Curiosity and Parenting

March 21, 2010

I have been doing a lot or science reading recently, particularly some essays written by Neil deGrasse Tyson. Much of it has touched on something I’ve spent a lot of time thinking about in my role as a teacher as well as a parent. That is, curiosity. I am, as Cate can attest, frequently awed by the total lack of curiosity my students seem to have. Many of them openly profess that they do not care about anything and are not interested in anything. I find this not just alarming, but unbelievable. How is it possible to be so incurious? A while ago, I had a discussion with my friend Justin about just this thing. We wondered whether curiosity was inborn and whether it could be taught.

But something I read recently from Tyson reminded me of something I should never have forgotten. He says about kids that, “we spend the first year teaching them to walk and talk and the rest of their lives telling them to sit down and shut up.” Children, he is pointing out, are born scientists. They are naturally curious. Nothing is a better reminder to me of this than when I watch my daughter crawl around and get into absolutely everything. Especially the things we don’t want her to get into.

I am fortunate, I think. I almost always had my curiosity encouraged. While, like any child, I drove my parents crazy with questions of “Why, why, why, and how come?” I was never discouraged from asking them. I do not think that it is a coincidence that I grew into a curious adult who still seeks out information on new topics of interest.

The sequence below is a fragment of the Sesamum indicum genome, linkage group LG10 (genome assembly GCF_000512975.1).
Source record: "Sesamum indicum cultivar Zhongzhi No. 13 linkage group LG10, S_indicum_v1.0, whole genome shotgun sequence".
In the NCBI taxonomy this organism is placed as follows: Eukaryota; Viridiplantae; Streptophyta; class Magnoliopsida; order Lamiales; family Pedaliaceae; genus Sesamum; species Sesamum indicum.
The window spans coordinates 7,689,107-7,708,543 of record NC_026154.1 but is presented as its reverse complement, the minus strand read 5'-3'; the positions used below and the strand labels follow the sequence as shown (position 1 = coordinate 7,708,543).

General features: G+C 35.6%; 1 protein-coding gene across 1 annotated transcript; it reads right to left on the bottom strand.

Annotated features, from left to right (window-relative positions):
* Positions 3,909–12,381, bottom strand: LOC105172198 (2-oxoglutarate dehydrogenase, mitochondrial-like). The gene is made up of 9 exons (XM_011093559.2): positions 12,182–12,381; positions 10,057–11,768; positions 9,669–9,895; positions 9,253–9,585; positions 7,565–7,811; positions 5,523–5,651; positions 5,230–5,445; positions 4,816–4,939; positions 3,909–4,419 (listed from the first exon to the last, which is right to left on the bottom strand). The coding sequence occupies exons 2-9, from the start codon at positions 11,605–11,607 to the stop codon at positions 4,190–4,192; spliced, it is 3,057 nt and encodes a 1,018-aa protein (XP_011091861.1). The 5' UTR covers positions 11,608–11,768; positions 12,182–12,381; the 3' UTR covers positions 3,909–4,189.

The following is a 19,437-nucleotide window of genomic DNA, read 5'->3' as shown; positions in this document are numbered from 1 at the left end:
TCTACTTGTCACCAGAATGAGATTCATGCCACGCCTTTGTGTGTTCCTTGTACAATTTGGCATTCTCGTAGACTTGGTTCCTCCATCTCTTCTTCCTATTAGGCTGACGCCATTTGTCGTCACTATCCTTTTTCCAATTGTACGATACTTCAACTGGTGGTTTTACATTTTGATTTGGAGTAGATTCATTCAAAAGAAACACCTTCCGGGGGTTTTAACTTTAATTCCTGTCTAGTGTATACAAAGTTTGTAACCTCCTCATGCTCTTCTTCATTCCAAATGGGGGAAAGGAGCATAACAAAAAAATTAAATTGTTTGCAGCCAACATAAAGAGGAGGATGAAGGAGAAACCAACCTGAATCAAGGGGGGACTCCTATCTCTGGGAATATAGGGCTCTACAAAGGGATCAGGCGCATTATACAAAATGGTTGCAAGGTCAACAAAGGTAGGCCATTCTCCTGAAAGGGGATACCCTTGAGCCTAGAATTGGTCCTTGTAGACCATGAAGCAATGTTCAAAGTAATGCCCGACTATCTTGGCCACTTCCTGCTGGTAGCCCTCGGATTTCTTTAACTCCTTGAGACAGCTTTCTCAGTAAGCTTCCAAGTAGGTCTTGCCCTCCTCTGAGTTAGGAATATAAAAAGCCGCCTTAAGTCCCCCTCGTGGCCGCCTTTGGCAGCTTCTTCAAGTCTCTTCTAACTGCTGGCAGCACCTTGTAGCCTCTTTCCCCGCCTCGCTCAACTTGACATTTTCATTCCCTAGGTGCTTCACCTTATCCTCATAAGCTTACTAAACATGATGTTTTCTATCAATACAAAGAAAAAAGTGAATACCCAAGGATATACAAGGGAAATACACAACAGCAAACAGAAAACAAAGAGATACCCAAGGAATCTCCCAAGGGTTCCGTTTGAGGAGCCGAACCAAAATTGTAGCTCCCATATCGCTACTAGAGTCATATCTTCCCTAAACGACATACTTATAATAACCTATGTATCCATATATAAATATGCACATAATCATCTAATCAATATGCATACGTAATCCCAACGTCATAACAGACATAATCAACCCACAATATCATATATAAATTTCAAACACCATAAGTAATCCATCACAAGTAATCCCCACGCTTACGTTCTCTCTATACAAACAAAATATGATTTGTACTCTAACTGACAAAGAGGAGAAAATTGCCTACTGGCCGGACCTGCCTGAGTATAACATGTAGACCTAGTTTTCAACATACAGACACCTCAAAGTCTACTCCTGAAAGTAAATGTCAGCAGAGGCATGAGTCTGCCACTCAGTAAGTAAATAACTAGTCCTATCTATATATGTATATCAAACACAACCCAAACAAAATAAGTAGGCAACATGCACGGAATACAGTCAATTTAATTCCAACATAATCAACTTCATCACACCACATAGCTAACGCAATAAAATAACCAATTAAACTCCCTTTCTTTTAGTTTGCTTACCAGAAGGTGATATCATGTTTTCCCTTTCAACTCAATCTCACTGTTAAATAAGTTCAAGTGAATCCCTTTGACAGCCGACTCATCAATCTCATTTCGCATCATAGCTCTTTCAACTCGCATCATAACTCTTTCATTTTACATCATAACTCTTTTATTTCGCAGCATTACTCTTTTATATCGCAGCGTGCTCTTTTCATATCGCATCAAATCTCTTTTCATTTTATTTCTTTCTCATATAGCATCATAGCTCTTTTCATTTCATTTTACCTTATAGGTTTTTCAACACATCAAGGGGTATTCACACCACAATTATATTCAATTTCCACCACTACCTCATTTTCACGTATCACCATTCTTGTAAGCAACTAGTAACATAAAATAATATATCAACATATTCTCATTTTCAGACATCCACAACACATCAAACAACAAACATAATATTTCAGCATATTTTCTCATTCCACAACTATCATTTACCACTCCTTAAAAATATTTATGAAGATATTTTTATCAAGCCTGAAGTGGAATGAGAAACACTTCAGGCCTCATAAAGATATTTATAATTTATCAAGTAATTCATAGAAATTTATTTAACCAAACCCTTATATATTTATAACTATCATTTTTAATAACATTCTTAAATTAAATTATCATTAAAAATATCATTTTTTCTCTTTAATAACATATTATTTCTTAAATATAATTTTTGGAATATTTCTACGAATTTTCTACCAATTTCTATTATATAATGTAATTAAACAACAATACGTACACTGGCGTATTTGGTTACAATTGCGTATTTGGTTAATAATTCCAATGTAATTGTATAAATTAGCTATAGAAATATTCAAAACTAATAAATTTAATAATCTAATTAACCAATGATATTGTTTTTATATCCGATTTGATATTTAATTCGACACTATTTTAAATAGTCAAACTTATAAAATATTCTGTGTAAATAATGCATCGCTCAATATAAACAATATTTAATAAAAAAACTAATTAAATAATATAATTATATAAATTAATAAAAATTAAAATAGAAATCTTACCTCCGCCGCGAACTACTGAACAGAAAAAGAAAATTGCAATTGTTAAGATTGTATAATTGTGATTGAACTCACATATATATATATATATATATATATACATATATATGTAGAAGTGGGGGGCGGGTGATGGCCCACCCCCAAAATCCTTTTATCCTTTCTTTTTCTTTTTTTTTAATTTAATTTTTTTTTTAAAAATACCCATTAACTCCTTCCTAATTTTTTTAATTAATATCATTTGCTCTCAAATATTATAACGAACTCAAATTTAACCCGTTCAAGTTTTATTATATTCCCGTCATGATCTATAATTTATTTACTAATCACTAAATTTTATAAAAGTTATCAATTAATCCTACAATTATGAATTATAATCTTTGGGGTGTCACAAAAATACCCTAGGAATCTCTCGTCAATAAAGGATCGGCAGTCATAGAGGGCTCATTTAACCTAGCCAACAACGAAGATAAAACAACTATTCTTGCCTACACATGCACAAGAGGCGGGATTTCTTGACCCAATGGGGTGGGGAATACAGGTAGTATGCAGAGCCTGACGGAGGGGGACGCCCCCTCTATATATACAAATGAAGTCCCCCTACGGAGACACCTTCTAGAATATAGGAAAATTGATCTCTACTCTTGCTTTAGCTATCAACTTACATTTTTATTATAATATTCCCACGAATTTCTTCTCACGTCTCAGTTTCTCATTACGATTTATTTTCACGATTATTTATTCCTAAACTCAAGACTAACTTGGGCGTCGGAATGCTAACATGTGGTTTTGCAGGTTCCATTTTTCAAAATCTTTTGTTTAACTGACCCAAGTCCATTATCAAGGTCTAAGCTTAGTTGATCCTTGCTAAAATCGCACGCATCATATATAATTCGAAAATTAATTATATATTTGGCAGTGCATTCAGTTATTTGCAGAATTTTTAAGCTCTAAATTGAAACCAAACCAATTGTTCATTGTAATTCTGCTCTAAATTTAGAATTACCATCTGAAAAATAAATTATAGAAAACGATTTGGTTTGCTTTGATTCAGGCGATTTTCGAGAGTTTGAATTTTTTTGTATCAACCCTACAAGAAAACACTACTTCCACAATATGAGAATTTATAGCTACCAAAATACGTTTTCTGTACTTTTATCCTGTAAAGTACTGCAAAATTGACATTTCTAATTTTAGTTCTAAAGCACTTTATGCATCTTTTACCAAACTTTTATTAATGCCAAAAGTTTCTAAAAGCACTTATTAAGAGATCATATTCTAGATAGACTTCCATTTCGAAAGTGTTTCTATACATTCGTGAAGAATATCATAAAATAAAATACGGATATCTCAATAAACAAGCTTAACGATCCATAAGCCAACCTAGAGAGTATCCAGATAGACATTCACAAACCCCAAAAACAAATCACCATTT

So much of our society teaches children not to ask questions. Parents believe they need to be god-like in their knowledge. Churches that assert that all answers lie in god are often careful to make sure it is known that questions will not be tolerated. Both of these things are a shame and both of them have roots in the same fear of ignorance. There is nothing wrong with a parent saying, “I don’t know.” There is no reason that simply because we do not currently know answer, we should assume that we will never be able to know it and thus, the only explanation is god, which is really no explanation at all. The result of all of this is that I have students who willingly believe that he world will end in 2012, but think evolution is the biggest load of crap they have ever heard of. They have been taught not to question and to put their trust in the mystical and mysterious.

I am fond of saying that if an idea or belief doesn’t stand up to questioning, it is not because there is something wrong with the questions. What I hope to be is a living example of that. It will not be that long until my daughter starts to ask questions. Only a little bit after that, she will start to want to know why Cate and I set our rules the way we do. I want to try my best to make sure that we always tell her why. This means that we actually have to think about the rules we make. It also means that we have to be willing to admit we are wrong when our daughter points out flaws in our logic. We will, I am sure be forced to change. I am sure, also, that “because I said so” will escape my lips at least once or twice. I will try hard to prevent it, but to err is human, and I have a long history of erring.

Most importantly, I want our daughter and her future, but thus far theoretical, sibling to also know that it is ALWAYS okay to ask questions. That it is always okay to be curious and to want to know not just the answer, but why it is the answer and if there are any other answers that work just as well. That is how humans got to where we are today. The best parts of our history are filled with the questions why and how. These are the parts I hope continue.